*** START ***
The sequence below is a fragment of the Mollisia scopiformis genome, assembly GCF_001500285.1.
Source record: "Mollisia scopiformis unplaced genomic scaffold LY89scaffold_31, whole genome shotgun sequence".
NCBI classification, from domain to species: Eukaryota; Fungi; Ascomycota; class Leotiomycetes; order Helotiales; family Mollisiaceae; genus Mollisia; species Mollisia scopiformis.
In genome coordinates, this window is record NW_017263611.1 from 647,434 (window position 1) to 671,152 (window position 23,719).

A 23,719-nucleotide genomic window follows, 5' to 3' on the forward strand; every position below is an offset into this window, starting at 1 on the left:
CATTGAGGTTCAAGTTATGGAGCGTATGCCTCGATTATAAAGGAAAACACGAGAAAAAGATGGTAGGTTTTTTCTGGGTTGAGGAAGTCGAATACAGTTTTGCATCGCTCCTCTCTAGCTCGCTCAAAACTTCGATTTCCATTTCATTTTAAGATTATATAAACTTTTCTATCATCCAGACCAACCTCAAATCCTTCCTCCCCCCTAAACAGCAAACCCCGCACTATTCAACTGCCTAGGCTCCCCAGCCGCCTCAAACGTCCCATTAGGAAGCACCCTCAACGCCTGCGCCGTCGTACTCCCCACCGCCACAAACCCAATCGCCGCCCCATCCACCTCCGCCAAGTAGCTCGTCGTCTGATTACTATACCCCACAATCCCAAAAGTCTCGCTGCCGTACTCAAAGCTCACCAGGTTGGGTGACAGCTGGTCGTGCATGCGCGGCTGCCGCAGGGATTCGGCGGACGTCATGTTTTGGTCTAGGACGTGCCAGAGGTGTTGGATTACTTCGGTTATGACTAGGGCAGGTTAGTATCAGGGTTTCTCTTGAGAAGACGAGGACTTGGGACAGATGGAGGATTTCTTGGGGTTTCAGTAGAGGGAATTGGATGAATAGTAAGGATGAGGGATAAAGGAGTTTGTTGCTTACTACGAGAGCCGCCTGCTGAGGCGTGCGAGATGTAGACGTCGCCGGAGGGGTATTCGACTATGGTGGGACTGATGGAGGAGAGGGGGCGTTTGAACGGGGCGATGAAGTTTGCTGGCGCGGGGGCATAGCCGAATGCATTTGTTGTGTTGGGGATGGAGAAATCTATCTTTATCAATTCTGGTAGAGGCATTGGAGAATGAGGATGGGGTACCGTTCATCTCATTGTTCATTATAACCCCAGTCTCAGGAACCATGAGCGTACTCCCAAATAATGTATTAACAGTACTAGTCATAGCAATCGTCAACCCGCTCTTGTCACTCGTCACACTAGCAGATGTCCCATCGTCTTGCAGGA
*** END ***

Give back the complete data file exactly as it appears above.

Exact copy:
The sequence below is a fragment of the Mollisia scopiformis genome, assembly GCF_001500285.1.
Source record: "Mollisia scopiformis unplaced genomic scaffold LY89scaffold_31, whole genome shotgun sequence".
NCBI classification, from domain to species: Eukaryota; Fungi; Ascomycota; class Leotiomycetes; order Helotiales; family Mollisiaceae; genus Mollisia; species Mollisia scopiformis.
In genome coordinates, this window is record NW_017263611.1 from 647,434 (window position 1) to 671,152 (window position 23,719).

A 23,719-nucleotide genomic window follows, 5' to 3' on the forward strand; every position below is an offset into this window, starting at 1 on the left:
CATTGAGGTTCAAGTTATGGAGCGTATGCCTCGATTATAAAGGAAAACACGAGAAAAAGATGGTAGGTTTTTTCTGGGTTGAGGAAGTCGAATACAGTTTTGCATCGCTCCTCTCTAGCTCGCTCAAAACTTCGATTTCCATTTCATTTTAAGATTATATAAACTTTTCTATCATCCAGACCAACCTCAAATCCTTCCTCCCCCCTAAACAGCAAACCCCGCACTATTCAACTGCCTAGGCTCCCCAGCCGCCTCAAACGTCCCATTAGGAAGCACCCTCAACGCCTGCGCCGTCGTACTCCCCACCGCCACAAACCCAATCGCCGCCCCATCCACCTCCGCCAAGTAGCTCGTCGTCTGATTACTATACCCCACAATCCCAAAAGTCTCGCTGCCGTACTCAAAGCTCACCAGGTTGGGTGACAGCTGGTCGTGCATGCGCGGCTGCCGCAGGGATTCGGCGGACGTCATGTTTTGGTCTAGGACGTGCCAGAGGTGTTGGATTACTTCGGTTATGACTAGGGCAGGTTAGTATCAGGGTTTCTCTTGAGAAGACGAGGACTTGGGACAGATGGAGGATTTCTTGGGGTTTCAGTAGAGGGAATTGGATGAATAGTAAGGATGAGGGATAAAGGAGTTTGTTGCTTACTACGAGAGCCGCCTGCTGAGGCGTGCGAGATGTAGACGTCGCCGGAGGGGTATTCGACTATGGTGGGACTGATGGAGGAGAGGGGGCGTTTGAACGGGGCGATGAAGTTTGCTGGCGCGGGGGCATAGCCGAATGCATTTGTTGTGTTGGGGATGGAGAAATCTATCTTTATCAATTCTGGTAGAGGCATTGGAGAATGAGGATGGGGTACCGTTCATCTCATTGTTCATTATAACCCCAGTCTCAGGAACCATGAGCGTACTCCCAAATAATGTATTAACAGTACTAGTCATAGCAATCGTCAACCCGCTCTTGTCACTCGTCACACTAGCAGATGTCCCATCGTCTTGCAGGA